Artificial Intelligence in Medicine
From the development of MRI and X-ray machines to the applications of advanced prosthetics and laser surgeries, the progression of the healthcare industry has been revolutionary. However, we are on the dawn of a new era in healthcare as the complexity and increase of data has necessitated the use of artificial intelligence (AI). The potential of AI in medical aspects such as operation, administration, patient interaction, and research (to name a few) is immense, but the fact remains that healthcare is still a human-dominated industry. And there are legitimate arguments for why this industry should remain this way. Ultimately, the ethical concerns of AI implementation into the healthcare industry such as machine’s lack of accountability and potential displacement of current healthcare workers must be taken into account before AI is fully integrated into the healthcare industry. Therefore, AI should be assimilated into the health care industry on a case by case basis. This article will detail several healthcare applications of AI that will yield tremendous benefit to the industry with minimal drawbacks.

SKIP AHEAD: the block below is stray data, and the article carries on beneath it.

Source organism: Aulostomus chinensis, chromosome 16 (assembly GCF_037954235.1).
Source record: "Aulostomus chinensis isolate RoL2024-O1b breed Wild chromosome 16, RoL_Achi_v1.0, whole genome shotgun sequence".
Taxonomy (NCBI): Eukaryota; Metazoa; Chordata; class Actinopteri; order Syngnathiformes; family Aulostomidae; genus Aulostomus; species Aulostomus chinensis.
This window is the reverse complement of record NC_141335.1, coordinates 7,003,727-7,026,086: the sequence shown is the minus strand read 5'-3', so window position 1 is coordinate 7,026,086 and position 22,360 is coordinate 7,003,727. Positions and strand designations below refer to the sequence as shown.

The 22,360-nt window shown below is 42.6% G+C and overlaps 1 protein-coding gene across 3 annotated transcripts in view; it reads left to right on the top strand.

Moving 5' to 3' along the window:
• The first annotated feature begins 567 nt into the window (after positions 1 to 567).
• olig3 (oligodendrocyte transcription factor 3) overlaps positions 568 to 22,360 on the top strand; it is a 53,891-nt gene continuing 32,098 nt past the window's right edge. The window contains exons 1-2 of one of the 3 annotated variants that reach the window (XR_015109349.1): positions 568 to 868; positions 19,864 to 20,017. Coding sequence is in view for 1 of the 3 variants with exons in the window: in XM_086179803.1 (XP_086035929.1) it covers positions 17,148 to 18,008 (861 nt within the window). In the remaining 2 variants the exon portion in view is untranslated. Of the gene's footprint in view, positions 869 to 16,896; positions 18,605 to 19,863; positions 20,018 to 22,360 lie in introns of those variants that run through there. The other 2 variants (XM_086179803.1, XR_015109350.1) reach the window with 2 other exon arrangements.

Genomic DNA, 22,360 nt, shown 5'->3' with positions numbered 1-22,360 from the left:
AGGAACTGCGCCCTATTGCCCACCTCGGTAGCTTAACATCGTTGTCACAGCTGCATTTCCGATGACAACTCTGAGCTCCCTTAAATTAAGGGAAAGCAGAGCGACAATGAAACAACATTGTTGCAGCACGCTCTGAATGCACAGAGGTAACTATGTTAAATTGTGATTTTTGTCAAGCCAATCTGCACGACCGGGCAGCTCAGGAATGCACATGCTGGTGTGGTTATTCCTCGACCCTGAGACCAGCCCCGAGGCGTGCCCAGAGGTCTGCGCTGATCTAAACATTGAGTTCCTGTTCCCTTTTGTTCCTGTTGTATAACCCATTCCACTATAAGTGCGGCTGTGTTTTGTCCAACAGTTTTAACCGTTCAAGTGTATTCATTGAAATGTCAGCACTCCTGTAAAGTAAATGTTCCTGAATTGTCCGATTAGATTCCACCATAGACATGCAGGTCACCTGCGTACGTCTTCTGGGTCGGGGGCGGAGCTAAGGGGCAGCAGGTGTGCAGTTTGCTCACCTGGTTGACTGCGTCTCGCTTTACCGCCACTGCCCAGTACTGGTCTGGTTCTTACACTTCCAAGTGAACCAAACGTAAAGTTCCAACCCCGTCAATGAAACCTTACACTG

AI in Patient Engagement
Doctors can only prescribe health care plans for patients to carry out independently; it is solely up to the patients to follow through on the plans and take actions in the best interests of their health. Therefore, encouraging patients to take preemptive health measures for themselves is a current challenge in the medical field. AI should be utilized in this aspect because of its ability to harness machine learning, specifically supervised learning. This allows AI to input data on patient behavior, characteristics, and situation in order to predict what treatment protocols are most compatible for each patient. With health care plans tailored to individual patient circumstances rather than a generic script, patients will be more likely to follow through on them. For example, a patient with asthma is more likely to stick with yoga training than a rehab therapy involving cardio. Along with bolstering doctors’ abilities to prescribe custom treatments, AI is immensely valuable for individuals looking for a quick diagnosis. In fact, such technology is already available: Buoy Health is an AI-based symptom and cure checker that uses a chatbot that listens to patient symptoms and health concerns to generate a health care plan based on its diagnosis.¹ Buoy’s symptom checker was built to empower its users with better understanding their medical symptoms. No more endless Googling. No more guessing. No more doctor visits just to be told you have a stomach flu. Since such technology is already available, the next steps are refining its credibility and making it more accessible. With AI that helps patients curb minor health concerns before they even arise, individuals have more control over their own health, and patients receive immediate cures rather than being forced to wait in emergency rooms.
AI in Surgery